Monday, January 8, 2007

Stupidest Design Decision Ever

Fucking Apple. Check this out. Pages comes with my MacBook. I use it, because I'm planning to buy Keynote, because Keynote is worth it. I write about 30 pages of a story I'm working on (I write a lot; see my culture blog for more about this sort of thing).

Then I get to a point in the story where I need to make some changes, but I've got some good stuff I'm throwing away, and I'm not sure about throwing it away. As a geek, I know how to solve this kind of thing; it's called version control. So I already have Subversion installed; I set up a repository and I'm good to go. Right?

Wrong. The fucking geniuses at Apple decided that Pages would save its files as .pages/ directories, which means, first, that setting it up under Subversion involves the hidden pitfall that the dir must have the correct name or Pages won't recognize it, and second, the much more serious flaw that every time you make a change, it overwrites your .svn/ subdir, making it impossible to put word processing documents created in Pages under version control with Subversion.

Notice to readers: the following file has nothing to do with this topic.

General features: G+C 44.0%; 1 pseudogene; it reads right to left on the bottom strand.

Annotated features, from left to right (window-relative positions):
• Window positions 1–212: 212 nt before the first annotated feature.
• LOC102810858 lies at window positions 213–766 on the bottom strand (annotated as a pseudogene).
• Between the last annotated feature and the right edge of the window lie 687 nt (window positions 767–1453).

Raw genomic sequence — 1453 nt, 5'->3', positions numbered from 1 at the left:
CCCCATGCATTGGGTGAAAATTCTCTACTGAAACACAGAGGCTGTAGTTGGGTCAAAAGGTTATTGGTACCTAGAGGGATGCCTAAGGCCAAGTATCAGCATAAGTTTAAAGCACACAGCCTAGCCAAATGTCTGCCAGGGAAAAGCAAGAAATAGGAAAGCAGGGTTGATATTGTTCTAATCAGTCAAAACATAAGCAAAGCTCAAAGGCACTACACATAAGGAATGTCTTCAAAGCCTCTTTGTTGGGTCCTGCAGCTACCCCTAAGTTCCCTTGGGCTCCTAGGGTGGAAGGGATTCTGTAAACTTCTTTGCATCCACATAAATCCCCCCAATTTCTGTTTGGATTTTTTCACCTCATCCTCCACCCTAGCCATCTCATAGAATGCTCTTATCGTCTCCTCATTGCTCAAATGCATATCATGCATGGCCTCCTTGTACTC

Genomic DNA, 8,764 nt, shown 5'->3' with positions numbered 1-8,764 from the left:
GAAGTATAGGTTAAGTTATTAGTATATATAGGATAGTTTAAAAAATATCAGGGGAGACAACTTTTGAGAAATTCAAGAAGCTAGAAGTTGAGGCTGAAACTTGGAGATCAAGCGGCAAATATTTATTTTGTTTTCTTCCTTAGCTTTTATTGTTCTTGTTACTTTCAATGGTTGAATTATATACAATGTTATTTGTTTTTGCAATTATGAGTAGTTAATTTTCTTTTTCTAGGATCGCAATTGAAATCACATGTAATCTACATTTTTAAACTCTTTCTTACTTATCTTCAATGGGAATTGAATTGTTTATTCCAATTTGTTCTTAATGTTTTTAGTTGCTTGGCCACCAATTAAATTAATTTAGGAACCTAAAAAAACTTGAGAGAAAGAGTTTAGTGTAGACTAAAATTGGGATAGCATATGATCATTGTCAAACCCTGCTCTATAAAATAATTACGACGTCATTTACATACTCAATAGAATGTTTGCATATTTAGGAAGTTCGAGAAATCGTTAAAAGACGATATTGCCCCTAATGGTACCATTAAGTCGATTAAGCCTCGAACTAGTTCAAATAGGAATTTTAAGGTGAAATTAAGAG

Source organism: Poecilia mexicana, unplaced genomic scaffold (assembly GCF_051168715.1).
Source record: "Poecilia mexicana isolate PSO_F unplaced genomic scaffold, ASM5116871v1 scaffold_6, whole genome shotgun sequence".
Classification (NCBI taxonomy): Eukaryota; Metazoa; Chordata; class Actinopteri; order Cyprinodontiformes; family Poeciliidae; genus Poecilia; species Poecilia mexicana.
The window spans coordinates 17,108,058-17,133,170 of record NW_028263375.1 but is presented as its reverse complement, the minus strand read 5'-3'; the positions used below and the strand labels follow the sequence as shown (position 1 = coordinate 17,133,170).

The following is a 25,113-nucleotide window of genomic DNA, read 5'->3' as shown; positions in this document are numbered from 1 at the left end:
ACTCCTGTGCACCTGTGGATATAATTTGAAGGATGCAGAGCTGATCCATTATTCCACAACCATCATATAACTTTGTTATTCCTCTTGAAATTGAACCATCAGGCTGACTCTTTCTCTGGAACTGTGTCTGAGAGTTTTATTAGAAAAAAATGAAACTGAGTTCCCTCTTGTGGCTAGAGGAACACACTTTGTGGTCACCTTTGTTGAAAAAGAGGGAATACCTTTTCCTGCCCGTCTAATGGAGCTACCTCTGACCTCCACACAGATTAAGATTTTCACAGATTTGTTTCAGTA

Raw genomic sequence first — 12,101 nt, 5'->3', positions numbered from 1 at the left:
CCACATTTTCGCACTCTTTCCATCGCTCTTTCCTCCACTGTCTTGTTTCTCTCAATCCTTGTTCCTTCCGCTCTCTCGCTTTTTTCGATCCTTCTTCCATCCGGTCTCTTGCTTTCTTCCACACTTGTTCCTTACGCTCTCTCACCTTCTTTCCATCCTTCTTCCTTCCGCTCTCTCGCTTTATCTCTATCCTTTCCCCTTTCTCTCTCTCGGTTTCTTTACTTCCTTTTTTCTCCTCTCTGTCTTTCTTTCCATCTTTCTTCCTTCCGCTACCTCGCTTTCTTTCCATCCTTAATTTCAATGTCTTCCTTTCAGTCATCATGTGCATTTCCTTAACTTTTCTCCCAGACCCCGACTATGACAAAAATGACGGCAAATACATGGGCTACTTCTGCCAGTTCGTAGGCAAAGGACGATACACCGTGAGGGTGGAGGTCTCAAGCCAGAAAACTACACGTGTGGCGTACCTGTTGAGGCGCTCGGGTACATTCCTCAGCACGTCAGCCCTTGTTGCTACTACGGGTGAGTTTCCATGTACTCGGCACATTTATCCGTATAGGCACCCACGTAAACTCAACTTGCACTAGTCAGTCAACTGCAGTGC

What kind of fucking monkey thought that was a good idea?

What do you bet Keynote has the same problem?

(Update: it does.)

Am I really the only geek in the world who puts other things besides code under version control?


(Note to Apple engineers: nothing personal, but that was some stupid-ass bullshit. Anyway, I apologize for posting in such a furious mood, but I'm not actually taking this post down, because honestly, what the fuck were you thinking?)


  1. Not to detract from the silliness of their design decision, but SVK could well be your friend here. It doesn't dump hidden directories in directories it manages.

  2. You could argue this is more a flaw of subversion polluting your stuff with .svn folders rathen then Apple's decision to go with resource forks. That said, subversion has an open ticket on it, but who knows when it will be resolved.

  3. After I stopped foaming at the mouth and cursing the fates, it occurred to me I could just wrap svn in some shell scripts that'd zip the saved file, save that to svn, and then unzip it over itself, but it seemed kind of inelegant.

    I'm taking a look at SVK, though. It'd be fun to have an excuse to hack Perl again.


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